I don't have one of those chain cleaning gizmos. I just squirt the lube on the chain while pedaling in both directions, after about 30 miles of riding or anytime after I ride in wet muddy conditions. Occasionally I will remove the chain and soak in a tin can with dry lube at the bottom to give it a really good cleaning, reinstall then lube again on the bike so as to wash away any sand particles that it may have picked up from my tin can bath.

    I used to use Rock N Roll Blue, but have switched to DuPont Teflon Chainsaver, available from the motorcycle shelf at Wal-Mart auto dept. It is probably just as good as the Rock N Roll, but is way cheaper. You don't want to skimp -- you want to use a lot of lube to wash the chain clean, and do it often!

    As for the forks, they are lubed internally by sponges located just below the seals that gets soaked in oil (invert your bike during storage or before riding to oil the sponges). The main thing is to just keep the stations clean. I dribble a little Finish Line DuPont Fluoro above the seals occasionally.

  5. #5
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    When i say dry with a rag I am just removing excess chain lube because otherwise it's gonna get slung all over the place if you don't. That and it will pick up dust faster.

  6. #6
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    Yar, to add to the good advice above, when you're done your chain should be just slightly oily if to the touch. Not greasy. If you rub your pants leg against it, it should not leave a mark.

    I would advise against the Park Tool chain cleaning system. It is going to make you a nice mess on your floor. What I do when I get a really dirty chain is wipe it down with a clean shop rag and some solvent. I take Simple Green cleaner and cut it 50% with water and put it in a spray bottle. A few squirts on the rag is enough solvent to get rid of the nasty gunk. Run the chain through the rag pedaling both ways until it doesn't leave black gunk on your rag, and you're ready to add fresh lube. If you keep a really clean drivetrain, that's something you would only do about once every ten lubes.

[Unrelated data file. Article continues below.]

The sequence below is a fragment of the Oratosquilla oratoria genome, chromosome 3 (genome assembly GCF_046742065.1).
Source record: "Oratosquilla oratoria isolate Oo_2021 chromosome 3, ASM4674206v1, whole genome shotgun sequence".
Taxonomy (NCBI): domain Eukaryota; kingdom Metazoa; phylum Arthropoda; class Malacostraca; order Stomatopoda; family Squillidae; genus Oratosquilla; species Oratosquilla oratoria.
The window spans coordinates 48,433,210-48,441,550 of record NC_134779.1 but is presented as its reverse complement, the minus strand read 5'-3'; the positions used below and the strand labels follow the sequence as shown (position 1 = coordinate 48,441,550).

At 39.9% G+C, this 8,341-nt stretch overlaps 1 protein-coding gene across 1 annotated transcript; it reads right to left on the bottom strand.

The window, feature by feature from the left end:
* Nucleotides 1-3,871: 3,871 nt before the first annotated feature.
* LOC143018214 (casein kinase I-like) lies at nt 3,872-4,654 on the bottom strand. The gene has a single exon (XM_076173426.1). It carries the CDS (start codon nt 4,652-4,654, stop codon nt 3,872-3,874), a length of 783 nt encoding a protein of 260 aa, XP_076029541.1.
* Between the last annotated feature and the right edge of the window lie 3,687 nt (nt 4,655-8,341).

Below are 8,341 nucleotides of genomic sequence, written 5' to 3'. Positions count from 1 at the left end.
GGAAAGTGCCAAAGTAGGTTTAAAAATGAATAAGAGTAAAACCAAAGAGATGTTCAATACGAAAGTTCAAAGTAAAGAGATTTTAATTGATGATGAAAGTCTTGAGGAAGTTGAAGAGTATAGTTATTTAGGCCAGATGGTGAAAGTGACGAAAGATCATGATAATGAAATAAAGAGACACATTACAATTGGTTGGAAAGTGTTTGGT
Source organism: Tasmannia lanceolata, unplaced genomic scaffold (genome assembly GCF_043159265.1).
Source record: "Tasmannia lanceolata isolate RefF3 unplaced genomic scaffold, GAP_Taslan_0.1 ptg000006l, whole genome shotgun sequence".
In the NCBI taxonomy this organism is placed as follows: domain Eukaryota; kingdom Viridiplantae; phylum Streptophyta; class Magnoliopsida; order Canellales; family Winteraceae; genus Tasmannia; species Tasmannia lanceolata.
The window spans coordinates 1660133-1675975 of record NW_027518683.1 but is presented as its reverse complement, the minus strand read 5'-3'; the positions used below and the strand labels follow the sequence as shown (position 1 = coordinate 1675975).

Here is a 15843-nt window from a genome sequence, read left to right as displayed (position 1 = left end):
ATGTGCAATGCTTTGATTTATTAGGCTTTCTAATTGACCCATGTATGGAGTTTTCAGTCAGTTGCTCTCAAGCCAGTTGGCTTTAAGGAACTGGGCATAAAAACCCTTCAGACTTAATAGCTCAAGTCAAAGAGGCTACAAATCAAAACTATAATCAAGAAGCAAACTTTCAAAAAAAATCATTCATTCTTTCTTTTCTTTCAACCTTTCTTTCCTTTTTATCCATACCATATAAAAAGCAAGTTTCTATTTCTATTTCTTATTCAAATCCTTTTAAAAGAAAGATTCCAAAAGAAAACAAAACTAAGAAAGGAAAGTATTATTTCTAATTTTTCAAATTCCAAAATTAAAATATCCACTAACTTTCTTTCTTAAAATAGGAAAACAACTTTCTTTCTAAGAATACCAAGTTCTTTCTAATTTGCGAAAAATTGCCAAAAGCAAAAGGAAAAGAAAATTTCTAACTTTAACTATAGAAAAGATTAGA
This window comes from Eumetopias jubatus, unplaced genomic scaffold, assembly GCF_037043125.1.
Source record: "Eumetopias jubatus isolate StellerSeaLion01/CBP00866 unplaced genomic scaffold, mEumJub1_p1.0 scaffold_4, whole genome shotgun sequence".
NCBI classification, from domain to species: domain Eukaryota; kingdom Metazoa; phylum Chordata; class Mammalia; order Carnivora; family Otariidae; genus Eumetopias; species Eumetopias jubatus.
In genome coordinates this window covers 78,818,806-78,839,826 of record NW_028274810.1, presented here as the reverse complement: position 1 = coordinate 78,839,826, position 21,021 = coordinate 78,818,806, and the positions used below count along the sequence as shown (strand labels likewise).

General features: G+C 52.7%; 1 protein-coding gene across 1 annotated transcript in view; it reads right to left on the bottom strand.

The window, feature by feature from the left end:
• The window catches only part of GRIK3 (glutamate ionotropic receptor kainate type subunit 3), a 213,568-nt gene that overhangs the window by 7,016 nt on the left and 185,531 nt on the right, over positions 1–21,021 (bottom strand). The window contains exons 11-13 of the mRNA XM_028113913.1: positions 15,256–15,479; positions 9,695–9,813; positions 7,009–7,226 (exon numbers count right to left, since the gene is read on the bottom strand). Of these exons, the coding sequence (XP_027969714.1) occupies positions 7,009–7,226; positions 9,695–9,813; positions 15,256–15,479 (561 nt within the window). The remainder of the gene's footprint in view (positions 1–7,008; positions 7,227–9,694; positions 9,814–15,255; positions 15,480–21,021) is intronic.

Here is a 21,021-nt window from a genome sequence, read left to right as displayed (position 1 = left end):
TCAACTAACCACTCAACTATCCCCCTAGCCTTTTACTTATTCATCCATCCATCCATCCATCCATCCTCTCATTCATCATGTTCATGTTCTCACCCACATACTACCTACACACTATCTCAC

Lubing the seals after a ride is not a necessity. The most useful thing you can do is use some lube to help clean the seals: apply a couple of drops to the seals and compress the fork a few times, leaving a ring of dirt on the stanchions. Wipe that off. Whatever lube you use, make sure it's really inert and doesn't leave a film - suspension oil or something teflon-based like Triflow.

  7. #7
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    Quote Originally Posted by Dom. View Post
    A side question for future. My chain is a KMC X10. Can that be removed more than once? Is that "missing link" reusable?" What are the recommended tools to remove and re-install?
    Missing link can/should be removed with your fingers. Squeeze the plates together to unlock and slide the ends toward each other and it should just pop apart. the link is done when you notice the pins are no longer round (likely after a couple of chain replacements)

  8. #8
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    Like someone said above, 30 bikers are going to give you 30 different opinions. Mine is the park chain cleaning thing is nice, I use it after every dirty or muddy ride. A dirty chain coated with grit wears down your drivetrain faster, so bikes (and your wallet) will like a relatively clean chain. I take my bike outside, clamp the park thingy on the chain, fill to the line with some water and a drop or two of good ol' dish soap and backpedal 30 or 40 revs. Lightly spray off with the hose or pour a container of water, wipe excess water with a rag and let air dry for a little while. Later on apply your lube of choice, wait a little while, then backpedal and wipe off the chain until no greasy marks come off anymore. Done. The quick links can be reused many times and (sometimes they can be a little tricky) come off by hand, no tools.